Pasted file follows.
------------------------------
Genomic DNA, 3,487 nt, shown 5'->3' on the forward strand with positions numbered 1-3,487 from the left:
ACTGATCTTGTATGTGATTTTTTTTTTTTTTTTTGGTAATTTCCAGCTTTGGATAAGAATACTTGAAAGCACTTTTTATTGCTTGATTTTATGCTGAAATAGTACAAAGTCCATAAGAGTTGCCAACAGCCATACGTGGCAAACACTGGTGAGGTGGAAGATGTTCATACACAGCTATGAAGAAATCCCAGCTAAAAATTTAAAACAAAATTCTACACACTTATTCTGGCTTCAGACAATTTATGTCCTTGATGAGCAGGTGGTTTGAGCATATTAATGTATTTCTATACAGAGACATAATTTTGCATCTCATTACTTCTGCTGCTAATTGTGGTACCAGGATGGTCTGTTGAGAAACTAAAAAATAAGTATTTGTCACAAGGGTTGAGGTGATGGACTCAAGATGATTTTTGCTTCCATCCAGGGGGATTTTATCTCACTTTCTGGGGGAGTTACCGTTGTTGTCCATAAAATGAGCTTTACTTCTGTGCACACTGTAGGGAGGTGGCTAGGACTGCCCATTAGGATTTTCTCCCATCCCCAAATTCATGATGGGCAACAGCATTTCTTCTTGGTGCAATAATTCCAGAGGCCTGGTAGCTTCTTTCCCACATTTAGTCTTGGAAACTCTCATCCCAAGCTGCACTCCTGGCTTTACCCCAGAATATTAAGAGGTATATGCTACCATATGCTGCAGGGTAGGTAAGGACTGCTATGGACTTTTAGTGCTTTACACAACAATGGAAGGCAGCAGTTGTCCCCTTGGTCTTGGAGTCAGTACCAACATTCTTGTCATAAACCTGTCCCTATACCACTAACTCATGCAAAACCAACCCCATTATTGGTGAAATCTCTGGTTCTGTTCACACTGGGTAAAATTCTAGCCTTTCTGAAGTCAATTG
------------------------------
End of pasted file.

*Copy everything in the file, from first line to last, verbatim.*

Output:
Genomic DNA, 3,487 nt, shown 5'->3' on the forward strand with positions numbered 1-3,487 from the left:
ACTGATCTTGTATGTGATTTTTTTTTTTTTTTTTGGTAATTTCCAGCTTTGGATAAGAATACTTGAAAGCACTTTTTATTGCTTGATTTTATGCTGAAATAGTACAAAGTCCATAAGAGTTGCCAACAGCCATACGTGGCAAACACTGGTGAGGTGGAAGATGTTCATACACAGCTATGAAGAAATCCCAGCTAAAAATTTAAAACAAAATTCTACACACTTATTCTGGCTTCAGACAATTTATGTCCTTGATGAGCAGGTGGTTTGAGCATATTAATGTATTTCTATACAGAGACATAATTTTGCATCTCATTACTTCTGCTGCTAATTGTGGTACCAGGATGGTCTGTTGAGAAACTAAAAAATAAGTATTTGTCACAAGGGTTGAGGTGATGGACTCAAGATGATTTTTGCTTCCATCCAGGGGGATTTTATCTCACTTTCTGGGGGAGTTACCGTTGTTGTCCATAAAATGAGCTTTACTTCTGTGCACACTGTAGGGAGGTGGCTAGGACTGCCCATTAGGATTTTCTCCCATCCCCAAATTCATGATGGGCAACAGCATTTCTTCTTGGTGCAATAATTCCAGAGGCCTGGTAGCTTCTTTCCCACATTTAGTCTTGGAAACTCTCATCCCAAGCTGCACTCCTGGCTTTACCCCAGAATATTAAGAGGTATATGCTACCATATGCTGCAGGGTAGGTAAGGACTGCTATGGACTTTTAGTGCTTTACACAACAATGGAAGGCAGCAGTTGTCCCCTTGGTCTTGGAGTCAGTACCAACATTCTTGTCATAAACCTGTCCCTATACCACTAACTCATGCAAAACCAACCCCATTATTGGTGAAATCTCTGGTTCTGTTCACACTGGGTAAAATTCTAGCCTTTCTGAAGTCAATTG